Latin American Stoneworkers – The Value of Cultural Experience
Stonework is an age-old craft that is displayed in the ruins of buildings, canals, walls, and other ancient structures that have endured time. The art has been around since man created the tools needed to make it. Many of the former structures, which can be found on nearly every continent, show us the remarkable talent and skill that ancient stoneworkers possessed. The great pyramids of Egypt, the Inca temples in South America, Roman and Greek architecture, and the medieval cathedrals of Western Europe are all beautiful and creative examples of that talent and skill.
But ancient stonework was more than simply a craft used to create beautiful works of art, it was innovative technology of its day – and it has stood the test of time. In Latin America, they have maintained the water capture techniques of ancient peoples going back tens of thousands of years. You can just look at Mexico City, they used an intricate system of canals that would be flooded half the year and then drained when it was first discovered. The stone structures there are absolutely incredible, and they date back to ancient times.
Experience That is Passed Down Generation to Generation
As a natural stone landscaping business owner, I am fortunate to work with some amazing Latin American stoneworkers. They come from a tradition of stonework, a guild system where the craft is passed down through the generations, as a consequence, the craftmanship is never lost. This type of system is how certain crafts like those of painters, metalsmiths, blacksmiths, bakers, butchers, stoneworkers, of course, and many other crafts have endured over time.
To give you an example of how artisan guilds work, there is some Indian flute music that I just love. You’ll see that many of the musicians say, “I’m a 7th-generation flute player, or a 9th-generation flute player, or a 12th-generation flute player,” or something like that. The art of making Indian flute music is one that has been passed down through the generations as a family talent.
While we don’t really consider it so much in this country, there are many societies that do have a long family tradition in the same skill or craft. And that has most definitely continued on in the Americas with stone working. As a matter of fact, when my Latin American stoneworkers began working with me in the mid-nineties, there was a running joke that they had already been doing the job for a decade and that it took about that long to even get decent at it. That actually is true – stonework is extremely intricate, and the experience of the craftsmen who create it plays a huge role in how it looks and functions.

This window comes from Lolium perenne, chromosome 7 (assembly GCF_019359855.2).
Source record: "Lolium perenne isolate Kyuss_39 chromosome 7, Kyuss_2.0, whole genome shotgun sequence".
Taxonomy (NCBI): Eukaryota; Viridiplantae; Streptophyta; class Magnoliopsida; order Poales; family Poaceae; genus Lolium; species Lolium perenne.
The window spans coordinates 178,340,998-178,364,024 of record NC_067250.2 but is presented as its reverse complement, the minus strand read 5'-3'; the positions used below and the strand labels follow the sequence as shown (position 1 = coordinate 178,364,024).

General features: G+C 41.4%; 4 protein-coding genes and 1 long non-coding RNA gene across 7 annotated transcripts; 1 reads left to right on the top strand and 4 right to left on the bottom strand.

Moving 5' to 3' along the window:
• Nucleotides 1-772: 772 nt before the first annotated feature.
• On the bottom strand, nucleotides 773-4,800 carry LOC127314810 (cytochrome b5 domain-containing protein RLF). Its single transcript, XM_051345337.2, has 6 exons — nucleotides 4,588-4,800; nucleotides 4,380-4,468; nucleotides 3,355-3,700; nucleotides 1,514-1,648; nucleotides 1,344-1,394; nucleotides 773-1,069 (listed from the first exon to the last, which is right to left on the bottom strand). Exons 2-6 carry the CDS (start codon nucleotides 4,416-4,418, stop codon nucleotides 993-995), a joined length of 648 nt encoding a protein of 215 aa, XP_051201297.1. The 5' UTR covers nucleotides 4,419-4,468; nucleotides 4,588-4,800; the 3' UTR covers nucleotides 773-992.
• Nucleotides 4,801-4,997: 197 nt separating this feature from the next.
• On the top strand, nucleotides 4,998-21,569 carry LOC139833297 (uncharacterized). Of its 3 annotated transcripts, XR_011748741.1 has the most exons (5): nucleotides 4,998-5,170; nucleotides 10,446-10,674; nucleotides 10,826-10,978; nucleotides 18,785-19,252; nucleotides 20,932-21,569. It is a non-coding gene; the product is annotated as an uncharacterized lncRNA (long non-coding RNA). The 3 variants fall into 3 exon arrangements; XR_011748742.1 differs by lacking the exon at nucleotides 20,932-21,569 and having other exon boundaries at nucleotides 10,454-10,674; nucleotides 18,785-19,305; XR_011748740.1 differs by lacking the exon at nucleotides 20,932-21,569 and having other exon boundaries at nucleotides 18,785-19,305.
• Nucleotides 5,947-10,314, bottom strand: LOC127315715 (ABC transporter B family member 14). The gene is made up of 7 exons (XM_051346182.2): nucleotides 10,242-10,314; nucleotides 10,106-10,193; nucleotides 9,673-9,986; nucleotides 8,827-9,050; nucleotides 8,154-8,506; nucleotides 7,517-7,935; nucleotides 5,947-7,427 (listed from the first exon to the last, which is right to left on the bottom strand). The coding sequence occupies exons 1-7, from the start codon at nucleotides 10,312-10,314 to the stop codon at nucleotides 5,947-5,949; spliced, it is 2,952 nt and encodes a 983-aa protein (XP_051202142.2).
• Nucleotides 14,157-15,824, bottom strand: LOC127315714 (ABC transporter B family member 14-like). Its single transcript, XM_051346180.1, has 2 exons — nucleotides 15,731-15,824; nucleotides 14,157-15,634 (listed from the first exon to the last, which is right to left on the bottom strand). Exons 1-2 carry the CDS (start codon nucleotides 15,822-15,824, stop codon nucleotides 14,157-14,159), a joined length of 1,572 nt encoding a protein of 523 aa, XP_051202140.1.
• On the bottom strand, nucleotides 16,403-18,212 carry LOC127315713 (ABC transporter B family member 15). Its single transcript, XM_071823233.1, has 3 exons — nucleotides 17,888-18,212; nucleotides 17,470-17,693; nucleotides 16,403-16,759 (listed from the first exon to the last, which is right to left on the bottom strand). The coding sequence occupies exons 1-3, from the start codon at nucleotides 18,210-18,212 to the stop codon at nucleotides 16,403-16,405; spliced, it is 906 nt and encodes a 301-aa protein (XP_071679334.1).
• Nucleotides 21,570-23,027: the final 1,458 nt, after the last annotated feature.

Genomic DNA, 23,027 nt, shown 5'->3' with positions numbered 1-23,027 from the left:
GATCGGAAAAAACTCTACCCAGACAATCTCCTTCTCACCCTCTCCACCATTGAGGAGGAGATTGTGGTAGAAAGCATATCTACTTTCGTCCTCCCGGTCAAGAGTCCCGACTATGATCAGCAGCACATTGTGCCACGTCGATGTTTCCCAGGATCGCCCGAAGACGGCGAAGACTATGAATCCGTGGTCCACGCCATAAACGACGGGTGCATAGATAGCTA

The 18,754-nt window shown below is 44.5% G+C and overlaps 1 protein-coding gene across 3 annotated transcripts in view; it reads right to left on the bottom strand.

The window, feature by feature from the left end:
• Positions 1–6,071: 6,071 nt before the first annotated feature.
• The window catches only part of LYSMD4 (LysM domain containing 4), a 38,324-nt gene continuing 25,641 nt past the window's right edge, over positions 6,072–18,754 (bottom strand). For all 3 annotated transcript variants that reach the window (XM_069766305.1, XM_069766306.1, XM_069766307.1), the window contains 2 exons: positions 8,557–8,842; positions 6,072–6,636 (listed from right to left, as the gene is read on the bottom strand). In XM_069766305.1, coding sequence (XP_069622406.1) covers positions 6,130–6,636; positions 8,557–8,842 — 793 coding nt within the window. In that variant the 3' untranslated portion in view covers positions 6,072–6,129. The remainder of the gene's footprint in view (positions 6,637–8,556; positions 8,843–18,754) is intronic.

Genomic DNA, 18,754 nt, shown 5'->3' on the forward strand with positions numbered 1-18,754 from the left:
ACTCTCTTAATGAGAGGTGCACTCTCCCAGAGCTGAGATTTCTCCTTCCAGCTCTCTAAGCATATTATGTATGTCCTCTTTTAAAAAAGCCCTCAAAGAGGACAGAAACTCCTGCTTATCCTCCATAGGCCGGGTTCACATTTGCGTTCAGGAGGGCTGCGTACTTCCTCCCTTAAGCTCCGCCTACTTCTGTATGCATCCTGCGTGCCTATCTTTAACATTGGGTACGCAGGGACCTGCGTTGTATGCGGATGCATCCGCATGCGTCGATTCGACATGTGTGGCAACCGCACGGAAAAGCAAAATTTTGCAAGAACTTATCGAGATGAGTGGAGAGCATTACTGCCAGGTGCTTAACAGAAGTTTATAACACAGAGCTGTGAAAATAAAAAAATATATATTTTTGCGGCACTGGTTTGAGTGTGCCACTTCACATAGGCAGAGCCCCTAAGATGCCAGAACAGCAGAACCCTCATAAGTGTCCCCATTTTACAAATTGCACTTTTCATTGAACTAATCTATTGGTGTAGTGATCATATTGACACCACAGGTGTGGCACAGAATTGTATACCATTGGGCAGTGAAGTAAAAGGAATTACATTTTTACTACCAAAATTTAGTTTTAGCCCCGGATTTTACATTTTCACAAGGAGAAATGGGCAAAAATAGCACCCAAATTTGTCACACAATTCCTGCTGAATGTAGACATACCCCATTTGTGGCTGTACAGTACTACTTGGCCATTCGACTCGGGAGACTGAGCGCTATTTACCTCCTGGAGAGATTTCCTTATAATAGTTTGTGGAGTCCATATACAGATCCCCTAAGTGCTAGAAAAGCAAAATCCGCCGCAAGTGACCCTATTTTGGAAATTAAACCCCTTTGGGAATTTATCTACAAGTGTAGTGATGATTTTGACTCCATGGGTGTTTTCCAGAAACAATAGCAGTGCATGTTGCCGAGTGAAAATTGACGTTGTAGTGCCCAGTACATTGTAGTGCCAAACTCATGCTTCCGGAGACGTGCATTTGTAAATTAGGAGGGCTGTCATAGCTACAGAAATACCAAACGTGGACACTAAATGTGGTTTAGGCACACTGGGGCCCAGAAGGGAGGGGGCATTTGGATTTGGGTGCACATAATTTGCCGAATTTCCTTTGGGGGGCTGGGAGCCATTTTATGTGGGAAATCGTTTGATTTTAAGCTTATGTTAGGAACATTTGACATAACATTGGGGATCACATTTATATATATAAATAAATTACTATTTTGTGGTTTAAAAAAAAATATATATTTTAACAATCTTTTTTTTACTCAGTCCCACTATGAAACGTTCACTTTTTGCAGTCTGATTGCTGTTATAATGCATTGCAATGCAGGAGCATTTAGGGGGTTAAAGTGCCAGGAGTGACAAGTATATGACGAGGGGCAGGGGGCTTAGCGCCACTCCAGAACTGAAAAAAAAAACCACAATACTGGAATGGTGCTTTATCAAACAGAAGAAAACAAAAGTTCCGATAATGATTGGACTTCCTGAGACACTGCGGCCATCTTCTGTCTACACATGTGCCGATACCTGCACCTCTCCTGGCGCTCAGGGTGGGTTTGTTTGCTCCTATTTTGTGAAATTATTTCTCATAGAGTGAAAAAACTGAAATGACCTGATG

What I’ve Learned from Ancient Latin American Stonework
Aside from the beauty of the ancient Latin American stonework and the skill of the stoneworkers, I’ve been able to learn about the craft’s functionality. As I’ve studied landscaping, there have been an endless number of farming classes to take. In nearly all of the classes, the success of farming boils down to the quality and environment of the soil – and soil is all about the daily maintenance of water levels and capture. That’s why stonework is the most substantial and long-lasting thing we can use to build water capture systems.
Building the water capture systems of Latin America is a skill that has been passed down to stoneworkers through the generations. The tradition is one that has continued in Latin America as well as many other people groups in various places. However, it really hasn’t been carried on in our own country, probably due to the fact that in North America there is usually ample rain and therefore, ample water supply. There simply wasn’t a need to keep up with intricate water capture systems and techniques.
As a consequence, the techniques, technology, and the stonework required to build those systems fizzled out because it wasn’t necessary. But now, as people in the U.S. have become more eco-friendly and more concerned about water conservation, these old techniques are coming back into the collective consciousness of environmentalists.
What I have learned from the stonework of the Latin people, and from my own Latin American stoneworkers, is that the tradition of using stonework for water capture is still alive. Rainwater is a free resource that we can all capitalize on when we know how to collect and use it properly – and the right type of stonework can do just that.